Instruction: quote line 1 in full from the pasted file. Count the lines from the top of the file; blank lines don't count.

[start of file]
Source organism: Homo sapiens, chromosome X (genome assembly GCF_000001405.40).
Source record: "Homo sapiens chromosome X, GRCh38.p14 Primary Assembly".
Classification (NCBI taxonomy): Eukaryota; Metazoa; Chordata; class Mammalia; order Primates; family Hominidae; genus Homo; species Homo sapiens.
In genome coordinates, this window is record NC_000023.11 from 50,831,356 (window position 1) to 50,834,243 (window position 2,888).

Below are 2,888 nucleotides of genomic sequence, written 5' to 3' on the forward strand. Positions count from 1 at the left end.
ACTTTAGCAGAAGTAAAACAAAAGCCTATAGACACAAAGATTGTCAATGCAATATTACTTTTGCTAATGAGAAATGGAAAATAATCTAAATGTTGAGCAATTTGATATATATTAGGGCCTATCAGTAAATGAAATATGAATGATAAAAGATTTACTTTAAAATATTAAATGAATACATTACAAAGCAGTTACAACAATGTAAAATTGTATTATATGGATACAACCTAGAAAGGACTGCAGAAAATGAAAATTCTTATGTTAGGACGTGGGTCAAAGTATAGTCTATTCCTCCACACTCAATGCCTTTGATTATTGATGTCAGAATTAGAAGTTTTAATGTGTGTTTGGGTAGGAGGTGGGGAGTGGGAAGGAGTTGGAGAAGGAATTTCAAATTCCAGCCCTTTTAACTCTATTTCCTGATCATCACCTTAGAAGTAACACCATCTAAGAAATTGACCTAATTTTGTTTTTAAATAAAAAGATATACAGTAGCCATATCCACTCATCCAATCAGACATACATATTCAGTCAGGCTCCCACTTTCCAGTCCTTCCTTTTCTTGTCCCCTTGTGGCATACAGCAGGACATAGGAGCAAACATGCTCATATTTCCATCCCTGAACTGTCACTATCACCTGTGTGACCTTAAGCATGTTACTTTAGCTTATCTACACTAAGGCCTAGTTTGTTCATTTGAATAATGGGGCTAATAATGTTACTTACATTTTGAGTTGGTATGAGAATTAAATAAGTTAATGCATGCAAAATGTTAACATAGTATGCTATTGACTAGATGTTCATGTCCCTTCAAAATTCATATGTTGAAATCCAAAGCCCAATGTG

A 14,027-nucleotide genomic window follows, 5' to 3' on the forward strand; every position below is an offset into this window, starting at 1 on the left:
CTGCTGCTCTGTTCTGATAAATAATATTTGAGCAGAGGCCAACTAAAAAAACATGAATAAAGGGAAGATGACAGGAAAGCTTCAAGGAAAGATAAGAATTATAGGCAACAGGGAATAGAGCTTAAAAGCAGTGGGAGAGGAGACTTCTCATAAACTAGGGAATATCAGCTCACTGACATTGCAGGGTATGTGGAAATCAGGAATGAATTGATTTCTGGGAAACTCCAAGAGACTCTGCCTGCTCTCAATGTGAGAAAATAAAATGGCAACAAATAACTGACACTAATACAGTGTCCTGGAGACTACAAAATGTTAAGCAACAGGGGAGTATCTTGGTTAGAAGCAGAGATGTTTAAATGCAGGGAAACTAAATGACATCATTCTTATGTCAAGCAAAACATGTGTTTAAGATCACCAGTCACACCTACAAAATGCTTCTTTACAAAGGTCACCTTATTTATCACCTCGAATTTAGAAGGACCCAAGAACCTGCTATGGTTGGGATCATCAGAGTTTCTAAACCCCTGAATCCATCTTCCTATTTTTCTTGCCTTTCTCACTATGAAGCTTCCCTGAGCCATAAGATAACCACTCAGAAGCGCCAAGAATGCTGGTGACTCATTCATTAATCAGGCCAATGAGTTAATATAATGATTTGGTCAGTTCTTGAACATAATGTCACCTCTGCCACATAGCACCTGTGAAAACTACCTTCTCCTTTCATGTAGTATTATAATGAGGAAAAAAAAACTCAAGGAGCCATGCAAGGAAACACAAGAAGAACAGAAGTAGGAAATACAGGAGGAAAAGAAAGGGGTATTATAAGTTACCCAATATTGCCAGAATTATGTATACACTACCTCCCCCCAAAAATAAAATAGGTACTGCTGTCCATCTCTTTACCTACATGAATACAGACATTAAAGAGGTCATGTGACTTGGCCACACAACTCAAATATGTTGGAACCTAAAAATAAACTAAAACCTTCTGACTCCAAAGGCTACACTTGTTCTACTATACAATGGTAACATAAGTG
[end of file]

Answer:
Source organism: Homo sapiens, chromosome X (genome assembly GCF_000001405.40).